First Ladies Endorse Engagement of Youth in Charting Out Africa’s Health Agenda

Vibrant energy marked the two days of the AHAIC Youth Pre-Conference on March 5th and 6th as over 200 young people from across the continent debated and deliberated on issues related to their health and wellbeing, and made their voices heard as a key target group and critical players in the Africa health agenda.

The colourful Opening Ceremony on Tuesday at the Radisson Blu was attended by the First Lady of Kenya, Her Excellency Margaret Kenyatta, and Malawi First Lady, Her Excellency Dr Gertrude Mutharika, who was the chief guest at the event.

Dr Mutharika, who is the President of the Organisation of African First Ladies against HIV/AIDS (OAFLA), assured the delegates that OAFLA was committed to pushing for youth-friendly programmes and activities in member countries, and greater youth involvement.

“I wish to assure you that as African First Ladies, as your mothers, we have resolved to provide more support to you. As OAFLA, we made this resolution at our Annual General Assembly held in January this year in Addis Ababa, Ethiopia,” she announced.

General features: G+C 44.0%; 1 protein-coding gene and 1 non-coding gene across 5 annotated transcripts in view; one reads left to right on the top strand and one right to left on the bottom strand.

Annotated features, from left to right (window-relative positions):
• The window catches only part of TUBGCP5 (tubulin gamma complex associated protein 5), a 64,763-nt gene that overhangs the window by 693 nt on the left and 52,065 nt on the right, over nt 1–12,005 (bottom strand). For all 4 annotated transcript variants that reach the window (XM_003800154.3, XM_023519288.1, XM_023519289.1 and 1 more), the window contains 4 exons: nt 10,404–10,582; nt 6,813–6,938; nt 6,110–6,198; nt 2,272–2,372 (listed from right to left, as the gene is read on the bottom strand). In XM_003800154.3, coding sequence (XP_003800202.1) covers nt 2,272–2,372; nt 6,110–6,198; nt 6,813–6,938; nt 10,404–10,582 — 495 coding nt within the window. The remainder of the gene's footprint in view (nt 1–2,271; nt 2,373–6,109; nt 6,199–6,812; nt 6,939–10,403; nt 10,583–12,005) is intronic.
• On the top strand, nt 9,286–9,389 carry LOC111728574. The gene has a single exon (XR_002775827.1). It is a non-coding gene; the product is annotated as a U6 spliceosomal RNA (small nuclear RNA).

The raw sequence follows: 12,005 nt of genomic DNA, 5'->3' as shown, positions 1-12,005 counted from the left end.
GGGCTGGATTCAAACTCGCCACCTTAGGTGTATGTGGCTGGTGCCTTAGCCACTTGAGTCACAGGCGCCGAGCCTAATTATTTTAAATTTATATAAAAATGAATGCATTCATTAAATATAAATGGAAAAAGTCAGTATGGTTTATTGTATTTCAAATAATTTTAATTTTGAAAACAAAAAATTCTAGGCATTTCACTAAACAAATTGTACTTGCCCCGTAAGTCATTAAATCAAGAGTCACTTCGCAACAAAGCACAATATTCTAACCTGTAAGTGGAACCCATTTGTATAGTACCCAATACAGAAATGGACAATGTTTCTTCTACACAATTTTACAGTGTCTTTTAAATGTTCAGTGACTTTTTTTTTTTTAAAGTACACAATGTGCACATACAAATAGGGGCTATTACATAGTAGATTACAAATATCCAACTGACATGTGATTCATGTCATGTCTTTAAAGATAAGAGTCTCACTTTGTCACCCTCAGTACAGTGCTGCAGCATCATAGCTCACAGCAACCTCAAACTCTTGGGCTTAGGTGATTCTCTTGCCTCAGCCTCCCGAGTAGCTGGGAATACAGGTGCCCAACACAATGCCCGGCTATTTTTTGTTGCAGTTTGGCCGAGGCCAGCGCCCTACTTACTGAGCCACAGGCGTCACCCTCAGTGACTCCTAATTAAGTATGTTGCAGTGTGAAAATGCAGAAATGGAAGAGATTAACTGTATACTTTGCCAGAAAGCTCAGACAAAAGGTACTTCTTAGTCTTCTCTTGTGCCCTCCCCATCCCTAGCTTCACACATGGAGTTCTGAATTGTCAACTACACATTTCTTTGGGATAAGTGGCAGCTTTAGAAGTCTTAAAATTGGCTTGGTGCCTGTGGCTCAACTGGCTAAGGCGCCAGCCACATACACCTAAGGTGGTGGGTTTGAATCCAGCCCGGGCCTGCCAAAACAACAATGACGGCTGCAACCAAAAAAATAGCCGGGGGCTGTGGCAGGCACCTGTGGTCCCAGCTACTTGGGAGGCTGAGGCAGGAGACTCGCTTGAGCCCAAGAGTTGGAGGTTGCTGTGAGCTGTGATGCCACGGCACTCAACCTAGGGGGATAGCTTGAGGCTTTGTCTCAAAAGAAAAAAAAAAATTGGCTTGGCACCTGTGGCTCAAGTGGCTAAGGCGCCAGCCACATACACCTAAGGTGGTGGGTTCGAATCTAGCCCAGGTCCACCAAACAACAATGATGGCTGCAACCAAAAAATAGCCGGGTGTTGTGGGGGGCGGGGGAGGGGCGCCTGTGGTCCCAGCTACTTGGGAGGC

She emphasised the importance of including youth in the process of development. “Young people need to be an integral part in decision-making processes. Nothing for us without us. Nothing for poor people without the poor people. And nothing for youth without the youth,” she said.

Dr Mutharika commended Amref Health Africa for its work across Africa, and hailed the organisation’s partnership with OAFLA.  “As African First Ladies, we value this partnership. I am confident that we have a great partner for youth development in Amref,” she said.

In her address, First Lady Margaret Kenyatta said that Africa needs an inclusive and responsive health care system that caters for all, including the youth.

“We can no longer leave the youth behind. We can no longer push young people to the margins of our development efforts,” she said.

“One of the leading public health issues affecting youth which we need, as a continent, to address is HIV. Today, HIV is the leading killer of youth in Africa – which is extremely disheartening given the amount of information we have about this disease today,” added the Kenyan First Lady.

The opening ceremony was also addressed by the Kenyan Cabinet Secretary for Public Service, Youth and Gender Affairs Mrs Sicily Kariuki, Amref Health Africa Group CEO and chair of the conference Organising Committee Dr Githinji Gitahi, Ag UNFPA Country Representative Gift Mulanga, and Unicef Kenya Representative Werner Schultink.

Dr Gitahi described the youth as Africa Health Agenda’s ‘Number 1 stakeholder.’ “It is no longer about the youth but about the future of Africa as a continent. We want the youth to be central in everything,” he said.

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